Clearly, it’s the material about his brother that has brought Obama Ndesandjo the most attention. He’s found that each time he’s met with Barack Obama — from their first meeting in 1988 in Kenya through several more in later years — the contacts were intense.
“We are very similar,” said Obama Ndesandjo, pointing out that both have American mothers, were born a few years apart, attended Ivy League schools — Mark went to Brown (and has an MBA from Emory) — are of mixed race and, of course, had the same father and suffered from his absence or presence. Barack, born in 1961, is four years older than half-brother Mark.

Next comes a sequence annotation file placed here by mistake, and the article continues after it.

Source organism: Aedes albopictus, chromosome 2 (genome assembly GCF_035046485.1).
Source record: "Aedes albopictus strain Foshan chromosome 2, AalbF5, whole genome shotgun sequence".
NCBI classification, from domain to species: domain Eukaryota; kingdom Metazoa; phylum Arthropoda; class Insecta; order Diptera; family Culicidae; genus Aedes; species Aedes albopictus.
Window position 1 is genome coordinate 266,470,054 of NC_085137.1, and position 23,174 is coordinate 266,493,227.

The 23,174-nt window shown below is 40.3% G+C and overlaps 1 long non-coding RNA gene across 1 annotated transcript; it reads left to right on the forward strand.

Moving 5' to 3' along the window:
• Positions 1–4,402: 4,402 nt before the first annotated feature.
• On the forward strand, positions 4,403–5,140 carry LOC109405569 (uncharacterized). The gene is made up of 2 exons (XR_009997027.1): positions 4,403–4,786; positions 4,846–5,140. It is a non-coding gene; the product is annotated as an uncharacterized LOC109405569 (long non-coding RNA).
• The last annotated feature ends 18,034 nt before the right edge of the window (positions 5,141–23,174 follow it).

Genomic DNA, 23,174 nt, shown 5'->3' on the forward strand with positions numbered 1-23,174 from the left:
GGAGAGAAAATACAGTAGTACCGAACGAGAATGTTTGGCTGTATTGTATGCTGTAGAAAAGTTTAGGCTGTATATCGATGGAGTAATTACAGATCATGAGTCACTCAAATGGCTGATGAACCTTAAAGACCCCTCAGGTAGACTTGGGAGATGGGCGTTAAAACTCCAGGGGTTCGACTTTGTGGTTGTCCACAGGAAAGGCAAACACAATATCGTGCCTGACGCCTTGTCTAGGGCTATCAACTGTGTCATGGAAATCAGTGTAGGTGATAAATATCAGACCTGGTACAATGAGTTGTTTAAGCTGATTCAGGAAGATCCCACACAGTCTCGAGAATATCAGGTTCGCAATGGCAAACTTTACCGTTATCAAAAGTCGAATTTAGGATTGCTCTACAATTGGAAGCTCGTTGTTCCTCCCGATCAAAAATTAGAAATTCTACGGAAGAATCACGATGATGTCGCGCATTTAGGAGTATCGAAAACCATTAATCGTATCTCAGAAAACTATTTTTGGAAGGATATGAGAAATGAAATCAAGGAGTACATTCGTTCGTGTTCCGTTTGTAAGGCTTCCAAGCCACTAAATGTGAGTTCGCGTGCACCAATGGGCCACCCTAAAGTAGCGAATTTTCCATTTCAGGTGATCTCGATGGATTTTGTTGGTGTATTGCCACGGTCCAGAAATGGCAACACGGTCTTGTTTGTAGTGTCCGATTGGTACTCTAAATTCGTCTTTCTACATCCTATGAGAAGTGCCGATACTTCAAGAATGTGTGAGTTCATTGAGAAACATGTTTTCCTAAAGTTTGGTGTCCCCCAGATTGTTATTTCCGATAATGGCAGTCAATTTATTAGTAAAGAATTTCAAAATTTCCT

“In some ways, our father runs through our lives and as Barack said in his book, sons often spend their lives trying to achieve their father’s dreams or correct their mistakes,” he said. “In a sense, Barack has been trying to achieve, and I’ve been trying to correct mistakes.”
Like Barack Obama, Obama Ndesandjo also had a strong mother who “navigated choppy waters,” he said. Ruth Baker Ndesandjo, who still lives in Nairobi with her second husband, was born in the US to a family that fled the pogroms in Lithuania, and then made their way to Boston.
She broke with tradition in many ways, said her son, particularly when she chose to marry a black man in the 1960s and move to Africa.
“My grandparents were very against her going to Africa to marry this foreign person,” he said. “She’d never been on a plane in her life but he invited her, and she went.”